Anything But Arms Agreement

The EBA mechanism allows a country to export all its products (except arms and ammunition) to the EU internal market without customs duties or quota restrictions. The EBA mechanism has no further restrictions: it will not be cancelled if countries have other preferential trade agreements with the EU and does not include graduation procedures for certain products. The Everything But Arms (EBA) regime, tailored to the specific needs of the least developed countries, was established in 2001 to allow all least developed countries full and quota-free access to the EU for all their exports, with the exception of arms and armaments. Here you will find all tariffs, customs procedures and formalities, product requirements for the EU market, for each product, including any special conditions granted under trade agreements. For the period up to 31 It is governed by Regulation (EU) No 978/2012 of the European Parliament and of the Council of 22 December 2023. Everything but Arms (ABE) is an initiative of the European Union under which all imports from least developed countries to the EU are free of customs duties and quotas, with the exception of weapons weapons. EBA entered into force on 5 March 2001. The transitional provisions for bananas, sugar and rice were put in place until January 2006, July 2009 and September 2009 respectively. The EBA is part of the EU`s Generalised System of Preferences (GSP). [1] The current list of all countries benefiting from such preferential treatment is set out in Annex IV to the consolidated version of Regulation (EU) No 978/2012. [2] All content that has been previously published on the Trade Helpdesk is now available on Access2Markets. The programme aims to promote the development of the world`s poorest countries. Access2Markets is available in all 24 official EU languages and in a user-friendly layout.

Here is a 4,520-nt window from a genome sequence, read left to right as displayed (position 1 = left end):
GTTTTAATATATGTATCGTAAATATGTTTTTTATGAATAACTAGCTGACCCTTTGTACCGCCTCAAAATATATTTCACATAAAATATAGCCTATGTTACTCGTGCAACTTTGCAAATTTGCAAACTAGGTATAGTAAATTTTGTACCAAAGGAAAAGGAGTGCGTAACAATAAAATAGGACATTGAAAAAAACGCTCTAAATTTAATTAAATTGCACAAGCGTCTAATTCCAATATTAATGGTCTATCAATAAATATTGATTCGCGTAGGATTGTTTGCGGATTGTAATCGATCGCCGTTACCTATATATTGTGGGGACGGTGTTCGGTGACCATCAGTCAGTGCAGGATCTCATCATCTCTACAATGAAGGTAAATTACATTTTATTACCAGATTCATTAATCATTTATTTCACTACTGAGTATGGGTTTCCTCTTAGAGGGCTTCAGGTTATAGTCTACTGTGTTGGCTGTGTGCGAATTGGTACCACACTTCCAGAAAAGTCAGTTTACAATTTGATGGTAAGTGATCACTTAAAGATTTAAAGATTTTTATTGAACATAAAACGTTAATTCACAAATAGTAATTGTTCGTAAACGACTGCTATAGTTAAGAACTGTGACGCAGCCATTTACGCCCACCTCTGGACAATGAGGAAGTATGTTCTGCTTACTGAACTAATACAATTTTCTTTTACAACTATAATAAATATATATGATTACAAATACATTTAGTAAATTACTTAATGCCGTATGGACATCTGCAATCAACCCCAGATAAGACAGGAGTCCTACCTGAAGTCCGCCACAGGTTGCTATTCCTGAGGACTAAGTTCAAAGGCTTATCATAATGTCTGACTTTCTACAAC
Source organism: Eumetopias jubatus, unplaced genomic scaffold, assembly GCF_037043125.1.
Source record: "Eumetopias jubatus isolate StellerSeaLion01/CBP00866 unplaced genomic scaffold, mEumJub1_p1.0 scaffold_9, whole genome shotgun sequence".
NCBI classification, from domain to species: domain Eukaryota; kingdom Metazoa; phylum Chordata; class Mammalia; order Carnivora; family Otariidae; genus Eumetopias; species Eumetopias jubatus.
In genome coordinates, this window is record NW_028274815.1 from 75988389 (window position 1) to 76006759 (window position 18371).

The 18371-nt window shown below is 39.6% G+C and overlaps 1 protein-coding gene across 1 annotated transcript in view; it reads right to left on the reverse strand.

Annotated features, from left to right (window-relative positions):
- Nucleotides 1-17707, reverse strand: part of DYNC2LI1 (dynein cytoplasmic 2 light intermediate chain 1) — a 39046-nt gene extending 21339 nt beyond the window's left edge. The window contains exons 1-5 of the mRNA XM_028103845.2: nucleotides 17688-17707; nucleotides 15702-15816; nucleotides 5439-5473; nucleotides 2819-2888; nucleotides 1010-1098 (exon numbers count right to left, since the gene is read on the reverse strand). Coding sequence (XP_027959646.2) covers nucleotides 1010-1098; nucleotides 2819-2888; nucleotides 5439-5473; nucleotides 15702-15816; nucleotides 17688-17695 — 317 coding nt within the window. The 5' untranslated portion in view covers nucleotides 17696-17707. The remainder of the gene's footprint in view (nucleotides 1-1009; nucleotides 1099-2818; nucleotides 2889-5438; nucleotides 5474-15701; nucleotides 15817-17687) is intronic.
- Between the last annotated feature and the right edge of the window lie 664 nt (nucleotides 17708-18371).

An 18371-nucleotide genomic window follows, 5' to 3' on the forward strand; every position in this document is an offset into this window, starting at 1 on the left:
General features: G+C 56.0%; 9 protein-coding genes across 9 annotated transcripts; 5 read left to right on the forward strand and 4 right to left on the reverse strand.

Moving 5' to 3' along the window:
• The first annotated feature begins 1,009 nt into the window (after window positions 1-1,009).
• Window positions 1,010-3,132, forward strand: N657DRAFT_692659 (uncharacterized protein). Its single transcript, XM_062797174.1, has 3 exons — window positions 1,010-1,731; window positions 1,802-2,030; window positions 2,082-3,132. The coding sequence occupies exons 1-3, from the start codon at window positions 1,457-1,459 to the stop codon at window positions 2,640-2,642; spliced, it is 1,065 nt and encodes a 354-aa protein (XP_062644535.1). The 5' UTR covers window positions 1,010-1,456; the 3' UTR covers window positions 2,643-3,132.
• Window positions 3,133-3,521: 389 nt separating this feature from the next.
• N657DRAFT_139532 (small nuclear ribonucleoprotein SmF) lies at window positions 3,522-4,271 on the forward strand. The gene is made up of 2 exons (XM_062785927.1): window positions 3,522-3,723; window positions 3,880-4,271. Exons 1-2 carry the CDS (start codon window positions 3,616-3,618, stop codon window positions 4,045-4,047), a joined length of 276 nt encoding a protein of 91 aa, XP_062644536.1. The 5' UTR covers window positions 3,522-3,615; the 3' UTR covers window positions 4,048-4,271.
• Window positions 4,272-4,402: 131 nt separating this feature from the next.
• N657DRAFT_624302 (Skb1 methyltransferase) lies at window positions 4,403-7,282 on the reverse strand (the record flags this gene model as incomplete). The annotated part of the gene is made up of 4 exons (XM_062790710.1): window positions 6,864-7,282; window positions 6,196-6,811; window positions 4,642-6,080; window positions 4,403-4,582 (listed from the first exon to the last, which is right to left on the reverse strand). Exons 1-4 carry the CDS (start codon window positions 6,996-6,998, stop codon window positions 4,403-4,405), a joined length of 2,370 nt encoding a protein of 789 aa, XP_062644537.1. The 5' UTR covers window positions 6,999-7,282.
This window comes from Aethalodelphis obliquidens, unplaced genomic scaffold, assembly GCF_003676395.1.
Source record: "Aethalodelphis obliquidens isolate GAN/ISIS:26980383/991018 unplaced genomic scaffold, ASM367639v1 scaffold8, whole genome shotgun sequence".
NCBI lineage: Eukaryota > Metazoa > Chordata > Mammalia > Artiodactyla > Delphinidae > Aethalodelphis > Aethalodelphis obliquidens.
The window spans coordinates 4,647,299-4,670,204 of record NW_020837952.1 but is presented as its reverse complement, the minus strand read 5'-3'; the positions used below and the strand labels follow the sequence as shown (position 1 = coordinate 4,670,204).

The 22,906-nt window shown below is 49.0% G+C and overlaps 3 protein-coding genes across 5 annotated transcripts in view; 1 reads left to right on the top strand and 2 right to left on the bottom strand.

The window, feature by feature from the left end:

European Commission, Regulation (EU) No 1063/2010 of 18 November 2010 amending Regulation (EEC) No 2454/93 laying down detailed rules for the application of Council Regulation (EEC) No 2913/92 establishing the Community Customs Code. All material available on this website has been provided by the relevant publishers and authors. You can help correct errors and omissions. If you request a correction, please indicate the hand of this article: RePEc:ucn:wpaper:201614. Here you will find general information about fixing hardware in RePEc. The aim of this increased commitment is to help countries respect conventions and implement positive change towards human and labour rights. There are currently 49 beneficiaries under this agreement. Accession to EBA is automatic and, unlike other agreements on the Generalised System of Preferences, EBA has no time limit. . . .

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